I have had bad luck in the relationship department in the past so that’s what most of the songs off my CD are about. I also went through a dark time in my life where drugs, alcohol and very bad choices shaped the song “Smile Again”. More recently my songs are about this time in my life where I am finally living my dreams and have fallen in love. So maybe you will hear me singing a different tune, who knows?
What have you learned about yourself from your writing of your songs and walking with the Blues?
The most important thing I have learned is to be honest..not only with my audience in my songwriting, but with myself. With the blues, that’s what it’s all about..baring your soul. If I don’t, it’s not the blues.
Which is the most interesting period in your life? Which was the best and worst moment of your career?
I would have to say right now is the most interesting time in my life. I have so many changes taking place and still so much is the same. It’s almost like this is happening to someone else. I still work my full time job but my songs are being played on the radio. At this point I don’t feel like I’ve experienced neither the best or worst moments in my career...I’m sure they are yet to come. I look at every moment as an opportunity to learn and grow...nothing is really good or bad…it is what it is and then you go on to the next thing, taking that experience with you and hopefully not making the same mistakes.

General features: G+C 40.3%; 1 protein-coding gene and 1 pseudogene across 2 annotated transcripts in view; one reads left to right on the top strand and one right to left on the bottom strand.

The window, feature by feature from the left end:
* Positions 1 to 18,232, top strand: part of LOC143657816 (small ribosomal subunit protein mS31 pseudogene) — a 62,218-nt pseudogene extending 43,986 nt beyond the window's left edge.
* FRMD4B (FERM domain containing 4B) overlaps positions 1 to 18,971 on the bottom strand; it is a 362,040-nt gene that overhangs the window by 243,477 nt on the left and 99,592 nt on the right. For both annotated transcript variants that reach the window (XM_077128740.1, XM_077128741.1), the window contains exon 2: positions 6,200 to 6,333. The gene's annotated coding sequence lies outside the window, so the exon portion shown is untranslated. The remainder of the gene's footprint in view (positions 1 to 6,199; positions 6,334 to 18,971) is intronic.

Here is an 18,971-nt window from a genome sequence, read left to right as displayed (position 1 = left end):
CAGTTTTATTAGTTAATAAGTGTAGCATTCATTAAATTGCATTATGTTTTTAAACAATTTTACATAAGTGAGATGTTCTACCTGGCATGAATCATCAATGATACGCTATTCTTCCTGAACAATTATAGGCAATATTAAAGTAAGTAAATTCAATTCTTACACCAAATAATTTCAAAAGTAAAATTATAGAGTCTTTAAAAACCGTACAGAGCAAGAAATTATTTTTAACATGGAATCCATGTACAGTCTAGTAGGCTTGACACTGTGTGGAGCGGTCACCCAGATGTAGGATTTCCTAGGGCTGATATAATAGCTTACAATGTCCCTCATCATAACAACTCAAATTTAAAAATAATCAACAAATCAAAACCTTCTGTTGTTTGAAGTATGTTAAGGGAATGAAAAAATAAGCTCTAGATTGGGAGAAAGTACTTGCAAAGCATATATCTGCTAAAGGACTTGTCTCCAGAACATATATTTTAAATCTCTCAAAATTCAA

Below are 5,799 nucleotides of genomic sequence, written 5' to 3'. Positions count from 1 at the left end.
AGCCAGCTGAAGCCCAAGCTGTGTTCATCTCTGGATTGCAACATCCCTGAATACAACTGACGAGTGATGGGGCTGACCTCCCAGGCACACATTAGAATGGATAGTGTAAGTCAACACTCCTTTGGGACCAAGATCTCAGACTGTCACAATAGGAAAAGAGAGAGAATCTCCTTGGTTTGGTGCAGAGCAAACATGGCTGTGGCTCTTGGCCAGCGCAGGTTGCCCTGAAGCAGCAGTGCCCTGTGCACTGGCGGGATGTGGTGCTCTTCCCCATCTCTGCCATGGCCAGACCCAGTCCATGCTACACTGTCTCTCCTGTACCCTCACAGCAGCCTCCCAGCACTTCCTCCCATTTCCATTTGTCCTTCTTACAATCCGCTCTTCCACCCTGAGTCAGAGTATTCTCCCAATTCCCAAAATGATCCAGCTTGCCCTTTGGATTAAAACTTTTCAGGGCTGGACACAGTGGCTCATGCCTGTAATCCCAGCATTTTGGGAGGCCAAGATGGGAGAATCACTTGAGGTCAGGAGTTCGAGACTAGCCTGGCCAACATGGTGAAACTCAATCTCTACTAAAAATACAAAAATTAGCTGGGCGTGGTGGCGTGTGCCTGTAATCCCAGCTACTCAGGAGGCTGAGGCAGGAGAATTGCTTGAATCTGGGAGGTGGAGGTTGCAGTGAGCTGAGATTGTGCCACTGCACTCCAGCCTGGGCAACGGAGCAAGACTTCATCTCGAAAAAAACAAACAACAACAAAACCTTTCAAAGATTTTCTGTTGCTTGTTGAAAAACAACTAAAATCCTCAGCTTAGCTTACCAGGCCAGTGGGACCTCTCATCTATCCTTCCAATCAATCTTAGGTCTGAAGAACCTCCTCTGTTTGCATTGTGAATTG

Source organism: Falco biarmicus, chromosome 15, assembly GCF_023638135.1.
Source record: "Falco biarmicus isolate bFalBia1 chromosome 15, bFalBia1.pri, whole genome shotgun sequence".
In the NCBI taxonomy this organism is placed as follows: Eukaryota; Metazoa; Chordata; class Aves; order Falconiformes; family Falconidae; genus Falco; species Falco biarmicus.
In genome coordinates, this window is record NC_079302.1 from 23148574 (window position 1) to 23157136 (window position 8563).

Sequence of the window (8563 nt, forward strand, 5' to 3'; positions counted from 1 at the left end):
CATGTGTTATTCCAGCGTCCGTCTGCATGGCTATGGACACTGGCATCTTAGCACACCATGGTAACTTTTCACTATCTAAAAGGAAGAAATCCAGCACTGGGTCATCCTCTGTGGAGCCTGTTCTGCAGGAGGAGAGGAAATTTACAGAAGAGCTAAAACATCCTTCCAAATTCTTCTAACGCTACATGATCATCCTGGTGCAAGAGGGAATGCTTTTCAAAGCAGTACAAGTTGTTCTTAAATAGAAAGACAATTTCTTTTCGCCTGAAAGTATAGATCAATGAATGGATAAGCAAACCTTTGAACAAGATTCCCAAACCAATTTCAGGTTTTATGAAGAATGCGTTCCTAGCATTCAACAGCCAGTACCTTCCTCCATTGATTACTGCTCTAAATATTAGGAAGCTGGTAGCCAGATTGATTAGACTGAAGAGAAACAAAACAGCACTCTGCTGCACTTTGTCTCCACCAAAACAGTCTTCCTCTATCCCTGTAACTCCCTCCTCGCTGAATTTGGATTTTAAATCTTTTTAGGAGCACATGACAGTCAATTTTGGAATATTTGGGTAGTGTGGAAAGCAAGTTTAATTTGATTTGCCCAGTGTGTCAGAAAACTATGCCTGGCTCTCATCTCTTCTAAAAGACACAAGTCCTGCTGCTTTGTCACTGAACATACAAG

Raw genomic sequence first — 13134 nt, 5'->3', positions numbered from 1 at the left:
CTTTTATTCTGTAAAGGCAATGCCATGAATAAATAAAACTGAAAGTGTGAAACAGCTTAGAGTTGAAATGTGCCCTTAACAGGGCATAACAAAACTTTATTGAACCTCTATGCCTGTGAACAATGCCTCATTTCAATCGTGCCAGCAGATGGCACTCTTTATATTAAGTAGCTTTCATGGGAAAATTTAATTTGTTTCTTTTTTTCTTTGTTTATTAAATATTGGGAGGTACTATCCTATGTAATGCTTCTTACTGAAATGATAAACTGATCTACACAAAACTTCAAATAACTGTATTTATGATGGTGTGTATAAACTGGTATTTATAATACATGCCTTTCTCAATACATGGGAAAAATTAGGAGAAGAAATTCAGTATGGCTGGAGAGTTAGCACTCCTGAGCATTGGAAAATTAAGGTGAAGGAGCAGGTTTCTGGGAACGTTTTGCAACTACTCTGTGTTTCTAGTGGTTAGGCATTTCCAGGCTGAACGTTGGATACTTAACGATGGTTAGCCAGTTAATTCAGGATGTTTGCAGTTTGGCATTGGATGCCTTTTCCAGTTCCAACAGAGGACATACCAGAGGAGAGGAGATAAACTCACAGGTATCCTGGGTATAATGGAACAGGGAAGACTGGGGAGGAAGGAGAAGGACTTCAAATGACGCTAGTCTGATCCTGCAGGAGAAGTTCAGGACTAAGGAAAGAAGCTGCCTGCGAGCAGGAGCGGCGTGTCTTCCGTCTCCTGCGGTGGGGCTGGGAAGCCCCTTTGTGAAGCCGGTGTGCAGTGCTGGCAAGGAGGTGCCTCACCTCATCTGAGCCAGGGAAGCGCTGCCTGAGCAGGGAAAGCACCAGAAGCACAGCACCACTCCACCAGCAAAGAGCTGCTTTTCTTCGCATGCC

Why did you think that the Blues music continues to generate such a devoted following?
I was a fan long before I became a blues artist so I know firsthand about being a devoted follower. The music speaks to me, draws me in and makes me feel apart of what the artist is going through. The musicians in the blues world are unlike any other...they are your everyday troubled souls just trying to get by like everybody else. When you make a fan in the blues, you have a friend for life. I even coined a new term for mine....Frans...Friends/Fans